Oinoanda / Oenoanda

Ruins of Oinoanda is located near the village of İncealiler in the Seydikemer district of Muğla. It is one of the four major cities in the Kibyratis (Kabaris) region (the others are Kibyra, Balboura and Bubon). Although the city is associated with Wiyanawanda mentioned in Hittite inscriptions, this remains highly debated. According to Hellenistic period inscriptions the city was founded by colonists from Termessos, a Psidian city. For this reason, it is often called Termessos by Oinoanda or Termessos Minor. In the dynastic period, during Perikle’s rule, it is thought that Oinoanda, as well as Balboura and Bubon, were located within the borders of Lycia. However, due to their conflicts with other Lycian cities, these four cities (Oinoanda, Kibyra, Bubon and Balboura) established a tetrapolis. This alliance was ended after the army of Mithridates, which was supported by the tetrapolis army, were defeated by Rome. Oinoanda, like every city of the dispersed tetrapolis, joined the Lycian League with two voting rights in 81 BCE.
The city was established on a ridge between two mountains in a position to facilitate defense. The oldest dated structure in the city is the Hellenistic period city walls, which date back to the 2nd century BCE. Most of the other building remains belong to the Roman period and later. Apart from some structures whose functions have been defined such as two baths, theatre, aqueduct and temple, there are many building remains. Oinoanda was first identified in the modern era by R. Hoskyn and E. Forbes in 1841. The city is particularly rich in epigraphic data. The most important of these is the Diogenes inscription. Apart from the epigraphic studies carried out since the 19th century, the detailed researches in the city started in 1968 and continued intermittently until today. The only excavation work was carried out in 1997 in the monumental square defined as the “esplanade”, where the Diogenes inscription was located.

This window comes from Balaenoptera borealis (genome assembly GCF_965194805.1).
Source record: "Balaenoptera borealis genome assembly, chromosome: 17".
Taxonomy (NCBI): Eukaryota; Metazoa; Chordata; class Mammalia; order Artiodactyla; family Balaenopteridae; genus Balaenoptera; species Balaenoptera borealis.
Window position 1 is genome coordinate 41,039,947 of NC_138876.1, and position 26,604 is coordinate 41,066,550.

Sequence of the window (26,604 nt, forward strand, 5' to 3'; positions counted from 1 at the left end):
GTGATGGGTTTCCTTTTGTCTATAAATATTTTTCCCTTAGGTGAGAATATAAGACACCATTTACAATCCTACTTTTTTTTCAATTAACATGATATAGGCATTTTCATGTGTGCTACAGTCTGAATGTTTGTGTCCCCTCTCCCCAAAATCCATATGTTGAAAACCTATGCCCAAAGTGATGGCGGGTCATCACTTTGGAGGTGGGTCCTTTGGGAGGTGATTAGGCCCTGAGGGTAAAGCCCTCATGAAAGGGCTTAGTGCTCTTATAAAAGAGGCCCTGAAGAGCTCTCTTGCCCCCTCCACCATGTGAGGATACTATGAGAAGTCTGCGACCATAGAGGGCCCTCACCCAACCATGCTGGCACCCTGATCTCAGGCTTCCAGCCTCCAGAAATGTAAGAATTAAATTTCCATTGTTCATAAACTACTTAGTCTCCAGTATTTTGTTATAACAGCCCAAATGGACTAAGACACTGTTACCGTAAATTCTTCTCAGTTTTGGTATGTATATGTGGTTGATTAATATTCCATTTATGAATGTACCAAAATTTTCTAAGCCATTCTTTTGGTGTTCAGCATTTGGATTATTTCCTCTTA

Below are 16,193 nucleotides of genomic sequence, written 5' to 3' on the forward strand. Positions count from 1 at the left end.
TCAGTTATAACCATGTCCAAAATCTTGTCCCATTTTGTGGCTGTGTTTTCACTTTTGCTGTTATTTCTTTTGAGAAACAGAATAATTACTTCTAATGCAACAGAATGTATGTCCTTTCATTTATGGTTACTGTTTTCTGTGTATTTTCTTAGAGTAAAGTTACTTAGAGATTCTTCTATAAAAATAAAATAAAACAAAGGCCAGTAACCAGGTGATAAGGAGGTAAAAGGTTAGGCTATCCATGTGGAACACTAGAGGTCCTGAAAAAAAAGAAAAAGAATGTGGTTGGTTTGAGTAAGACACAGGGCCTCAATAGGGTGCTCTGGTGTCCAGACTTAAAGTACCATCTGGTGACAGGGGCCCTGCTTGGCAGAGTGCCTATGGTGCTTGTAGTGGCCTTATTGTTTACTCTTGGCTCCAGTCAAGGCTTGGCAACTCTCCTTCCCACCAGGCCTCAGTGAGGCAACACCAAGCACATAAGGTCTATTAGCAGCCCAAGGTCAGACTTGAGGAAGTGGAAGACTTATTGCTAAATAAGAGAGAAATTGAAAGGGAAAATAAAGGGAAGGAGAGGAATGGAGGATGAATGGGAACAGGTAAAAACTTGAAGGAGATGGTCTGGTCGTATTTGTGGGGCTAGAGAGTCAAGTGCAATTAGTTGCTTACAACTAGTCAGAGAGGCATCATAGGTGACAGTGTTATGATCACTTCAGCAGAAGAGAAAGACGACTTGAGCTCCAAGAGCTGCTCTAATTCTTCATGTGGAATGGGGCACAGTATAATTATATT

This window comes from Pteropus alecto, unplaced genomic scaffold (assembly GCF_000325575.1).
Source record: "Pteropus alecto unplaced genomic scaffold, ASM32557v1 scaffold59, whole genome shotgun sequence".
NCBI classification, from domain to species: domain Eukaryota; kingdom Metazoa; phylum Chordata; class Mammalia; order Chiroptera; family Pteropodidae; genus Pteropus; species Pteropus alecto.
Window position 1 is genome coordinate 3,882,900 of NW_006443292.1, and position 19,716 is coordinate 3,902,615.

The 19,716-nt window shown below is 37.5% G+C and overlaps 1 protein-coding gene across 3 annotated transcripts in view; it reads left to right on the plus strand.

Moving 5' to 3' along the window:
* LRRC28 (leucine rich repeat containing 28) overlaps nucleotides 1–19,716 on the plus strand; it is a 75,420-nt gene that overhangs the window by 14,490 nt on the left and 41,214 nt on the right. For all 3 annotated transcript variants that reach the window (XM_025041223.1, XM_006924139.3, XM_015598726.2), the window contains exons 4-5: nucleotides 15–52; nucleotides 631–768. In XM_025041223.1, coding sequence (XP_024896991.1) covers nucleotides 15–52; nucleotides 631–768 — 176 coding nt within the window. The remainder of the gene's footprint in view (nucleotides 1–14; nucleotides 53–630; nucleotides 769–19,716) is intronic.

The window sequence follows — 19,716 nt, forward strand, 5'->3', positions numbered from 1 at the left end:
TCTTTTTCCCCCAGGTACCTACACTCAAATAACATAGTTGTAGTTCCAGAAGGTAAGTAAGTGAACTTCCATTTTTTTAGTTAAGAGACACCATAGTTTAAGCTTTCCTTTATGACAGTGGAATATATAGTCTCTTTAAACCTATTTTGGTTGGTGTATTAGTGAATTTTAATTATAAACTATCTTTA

Diogenes Inscription of Oinoanda

The inscription contains the teachings of the Epicurean philosopher Diogenes who lived in Oinoanda. It was inscribed on the back wall of a stoa to the south of the Hellenistic agora, known as the “esplanade” which is named by the French team researched in Oinoanda at the end of the 19th century. It is estimated to cover an area of 60 meters in length and 3.65 meters in height. It is the longest known Ancient Greek inscription on stone. Parts of the inscription, which was understood to have been destroyed in the 4th century CE, were used as spolia in later periods. To date, more than 300 fragments have been found. The inscription is a copy of the teachings of Diogenes which was already known from texts on papyrus found in the city of Herculaneum near Naples.

Bachmann, M. 2016. ‘Oinoanda: Diogenes’in Şehrindeki Araştırmalar’, Colliquium Anatolicum 15, 294-315.
Bachmann, M. 2016. ‘Northern Lycia: Oinoanda, Balboura, Elmalı’, in From Lukka to Lycia: The Land of Sarpedon and St. Nicholas, eds. H. İşkan & E. Dündar, 350-361, İstanbul.
Coulton, J. J. 1983. ‘The Buildings of Oinoanda’, Proceedings of the Cambridge Philological Society 209, 1-20.
Çevik, N. 2021. Lykia Kitabı: Arkeolojisi, Tarihi ve Kültürüyle Batı Antalya, Türk Tarih Kurumu, Ankara.

Image sources:
J. J. Coulton, 1983
Procopius, 2010.
Odoxo, 2012.
Bora Bilgin, 2022
Tayfun Bilgin, 2022
Reha Özer, 2022